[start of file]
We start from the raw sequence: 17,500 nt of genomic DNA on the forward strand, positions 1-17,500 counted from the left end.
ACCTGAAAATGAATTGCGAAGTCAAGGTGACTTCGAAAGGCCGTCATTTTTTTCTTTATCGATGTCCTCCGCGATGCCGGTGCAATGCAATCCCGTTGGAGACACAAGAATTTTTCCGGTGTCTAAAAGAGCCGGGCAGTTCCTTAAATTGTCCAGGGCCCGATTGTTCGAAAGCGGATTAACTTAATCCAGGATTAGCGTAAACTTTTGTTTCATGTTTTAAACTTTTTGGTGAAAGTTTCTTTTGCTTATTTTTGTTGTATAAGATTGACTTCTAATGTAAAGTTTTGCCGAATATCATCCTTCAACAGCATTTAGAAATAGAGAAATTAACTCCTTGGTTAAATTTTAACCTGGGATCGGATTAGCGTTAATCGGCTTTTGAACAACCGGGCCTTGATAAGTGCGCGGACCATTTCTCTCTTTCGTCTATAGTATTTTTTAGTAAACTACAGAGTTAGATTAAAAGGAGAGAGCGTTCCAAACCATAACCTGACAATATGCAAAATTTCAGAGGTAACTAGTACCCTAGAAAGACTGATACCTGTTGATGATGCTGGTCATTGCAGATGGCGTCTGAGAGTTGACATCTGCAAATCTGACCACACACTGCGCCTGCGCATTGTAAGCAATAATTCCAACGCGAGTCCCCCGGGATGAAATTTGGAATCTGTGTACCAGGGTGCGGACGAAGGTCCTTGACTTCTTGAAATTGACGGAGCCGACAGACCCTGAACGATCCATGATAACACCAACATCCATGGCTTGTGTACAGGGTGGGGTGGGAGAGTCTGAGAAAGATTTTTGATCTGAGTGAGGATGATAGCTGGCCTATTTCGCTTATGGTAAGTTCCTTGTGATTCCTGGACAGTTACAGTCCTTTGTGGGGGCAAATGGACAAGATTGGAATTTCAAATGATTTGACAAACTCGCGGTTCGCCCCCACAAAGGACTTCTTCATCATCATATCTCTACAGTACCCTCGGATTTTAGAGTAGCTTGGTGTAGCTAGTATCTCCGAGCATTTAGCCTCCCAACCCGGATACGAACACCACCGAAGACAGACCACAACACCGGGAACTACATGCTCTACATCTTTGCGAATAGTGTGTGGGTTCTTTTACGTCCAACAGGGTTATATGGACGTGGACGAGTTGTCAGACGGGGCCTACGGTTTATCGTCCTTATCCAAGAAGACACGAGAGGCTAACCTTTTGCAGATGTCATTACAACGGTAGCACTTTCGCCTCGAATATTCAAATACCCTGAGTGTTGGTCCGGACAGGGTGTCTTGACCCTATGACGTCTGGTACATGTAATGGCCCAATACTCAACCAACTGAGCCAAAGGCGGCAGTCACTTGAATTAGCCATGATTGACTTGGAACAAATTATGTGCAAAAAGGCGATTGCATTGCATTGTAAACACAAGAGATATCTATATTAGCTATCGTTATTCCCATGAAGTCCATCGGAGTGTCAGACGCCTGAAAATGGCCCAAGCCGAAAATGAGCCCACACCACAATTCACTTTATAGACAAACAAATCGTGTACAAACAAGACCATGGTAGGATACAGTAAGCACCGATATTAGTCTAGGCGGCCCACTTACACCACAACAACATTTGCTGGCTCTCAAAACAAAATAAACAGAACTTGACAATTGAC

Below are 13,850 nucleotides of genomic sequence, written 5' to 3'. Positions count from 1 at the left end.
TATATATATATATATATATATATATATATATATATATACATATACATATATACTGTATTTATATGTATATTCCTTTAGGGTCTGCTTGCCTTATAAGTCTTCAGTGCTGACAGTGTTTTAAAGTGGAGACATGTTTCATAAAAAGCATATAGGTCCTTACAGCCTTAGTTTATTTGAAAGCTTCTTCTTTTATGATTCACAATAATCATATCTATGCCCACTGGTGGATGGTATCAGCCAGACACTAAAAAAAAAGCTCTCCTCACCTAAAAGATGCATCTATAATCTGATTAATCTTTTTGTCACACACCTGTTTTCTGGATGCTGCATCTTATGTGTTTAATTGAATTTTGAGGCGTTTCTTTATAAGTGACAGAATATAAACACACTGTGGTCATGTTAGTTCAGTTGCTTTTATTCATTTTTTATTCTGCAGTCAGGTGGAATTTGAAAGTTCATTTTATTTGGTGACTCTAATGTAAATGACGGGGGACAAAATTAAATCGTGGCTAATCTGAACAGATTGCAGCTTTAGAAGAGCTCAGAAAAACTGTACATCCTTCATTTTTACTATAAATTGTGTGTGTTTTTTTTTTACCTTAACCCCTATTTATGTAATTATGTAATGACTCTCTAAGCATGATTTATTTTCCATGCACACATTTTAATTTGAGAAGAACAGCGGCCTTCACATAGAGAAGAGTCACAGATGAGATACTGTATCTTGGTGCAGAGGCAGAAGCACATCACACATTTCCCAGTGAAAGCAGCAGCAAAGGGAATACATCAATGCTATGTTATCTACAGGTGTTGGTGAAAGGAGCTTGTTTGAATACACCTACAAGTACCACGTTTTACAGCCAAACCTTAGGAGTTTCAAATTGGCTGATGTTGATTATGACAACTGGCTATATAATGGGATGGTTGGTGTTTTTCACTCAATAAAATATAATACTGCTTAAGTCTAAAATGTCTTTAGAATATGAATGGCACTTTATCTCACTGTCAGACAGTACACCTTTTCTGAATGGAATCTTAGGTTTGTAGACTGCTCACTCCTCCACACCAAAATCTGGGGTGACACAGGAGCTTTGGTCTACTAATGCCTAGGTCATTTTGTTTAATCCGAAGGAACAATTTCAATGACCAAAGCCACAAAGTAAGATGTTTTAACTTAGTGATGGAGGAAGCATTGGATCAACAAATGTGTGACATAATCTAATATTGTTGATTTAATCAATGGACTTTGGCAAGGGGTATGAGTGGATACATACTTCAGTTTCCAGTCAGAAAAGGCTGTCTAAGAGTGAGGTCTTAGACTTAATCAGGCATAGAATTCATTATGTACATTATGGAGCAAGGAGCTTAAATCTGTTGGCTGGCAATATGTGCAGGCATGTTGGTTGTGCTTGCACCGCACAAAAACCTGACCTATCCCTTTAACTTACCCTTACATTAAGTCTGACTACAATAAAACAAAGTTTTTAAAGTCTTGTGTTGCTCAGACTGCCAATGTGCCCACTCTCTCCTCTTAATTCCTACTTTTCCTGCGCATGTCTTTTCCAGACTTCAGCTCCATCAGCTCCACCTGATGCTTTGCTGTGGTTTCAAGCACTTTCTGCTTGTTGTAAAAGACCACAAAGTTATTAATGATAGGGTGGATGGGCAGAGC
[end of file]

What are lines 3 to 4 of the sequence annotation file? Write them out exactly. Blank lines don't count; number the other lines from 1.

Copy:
Below are 13,850 nucleotides of genomic sequence, written 5' to 3'. Positions count from 1 at the left end.
TATATATATATATATATATATATATATATATATATATACATATACATATATACTGTATTTATATGTATATTCCTTTAGGGTCTGCTTGCCTTATAAGTCTTCAGTGCTGACAGTGTTTTAAAGTGGAGACATGTTTCATAAAAAGCATATAGGTCCTTACAGCCTTAGTTTATTTGAAAGCTTCTTCTTTTATGATTCACAATAATCATATCTATGCCCACTGGTGGATGGTATCAGCCAGACACTAAAAAAAAAGCTCTCCTCACCTAAAAGATGCATCTATAATCTGATTAATCTTTTTGTCACACACCTGTTTTCTGGATGCTGCATCTTATGTGTTTAATTGAATTTTGAGGCGTTTCTTTATAAGTGACAGAATATAAACACACTGTGGTCATGTTAGTTCAGTTGCTTTTATTCATTTTTTATTCTGCAGTCAGGTGGAATTTGAAAGTTCATTTTATTTGGTGACTCTAATGTAAATGACGGGGGACAAAATTAAATCGTGGCTAATCTGAACAGATTGCAGCTTTAGAAGAGCTCAGAAAAACTGTACATCCTTCATTTTTACTATAAATTGTGTGTGTTTTTTTTTTACCTTAACCCCTATTTATGTAATTATGTAATGACTCTCTAAGCATGATTTATTTTCCATGCACACATTTTAATTTGAGAAGAACAGCGGCCTTCACATAGAGAAGAGTCACAGATGAGATACTGTATCTTGGTGCAGAGGCAGAAGCACATCACACATTTCCCAGTGAAAGCAGCAGCAAAGGGAATACATCAATGCTATGTTATCTACAGGTGTTGGTGAAAGGAGCTTGTTTGAATACACCTACAAGTACCACGTTTTACAGCCAAACCTTAGGAGTTTCAAATTGGCTGATGTTGATTATGACAACTGGCTATATAATGGGATGGTTGGTGTTTTTCACTCAATAAAATATAATACTGCTTAAGTCTAAAATGTCTTTAGAATATGAATGGCACTTTATCTCACTGTCAGACAGTACACCTTTTCTGAATGGAATCTTAGGTTTGTAGACTGCTCACTCCTCCACACCAAAATCTGGGGTGACACAGGAGCTTTGGTCTACTAATGCCTAGGTCATTTTGTTTAATCCGAAGGAACAATTTCAATGACCAAAGCCACAAAGTAAGATGTTTTAACTTAGTGATGGAGGAAGCATTGGATCAACAAATGTGTGACATAATCTAATATTGTTGATTTAATCAATGGACTTTGGCAAGGGGTATGAGTGGATACATACTTCAGTTTCCAGTCAGAAAAGGCTGTCTAAGAGTGAGGTCTTAGACTTAATCAGGCATAGAATTCATTATGTACATTATGGAGCAAGGAGCTTAAATCTGTTGGCTGGCAATATGTGCAGGCATGTTGGTTGTGCTTGCACCGCACAAAAACCTGACCTATCCCTTTAACTTACCCTTACATTAAGTCTGACTACAATAAAACAAAGTTTTTAAAGTCTTGTGTTGCTCAGACTGCCAATGTGCCCACTCTCTCCTCTTAATTCCTACTTTTCCTGCGCATGTCTTTTCCAGACTTCAGCTCCATCAGCTCCACCTGATGCTTTGCTGTGGTTTCAAGCACTTTCTGCTTGTTGTAAAAGACCACAAAGTTATTAATGATAGGGTGGATGGGCAGAGC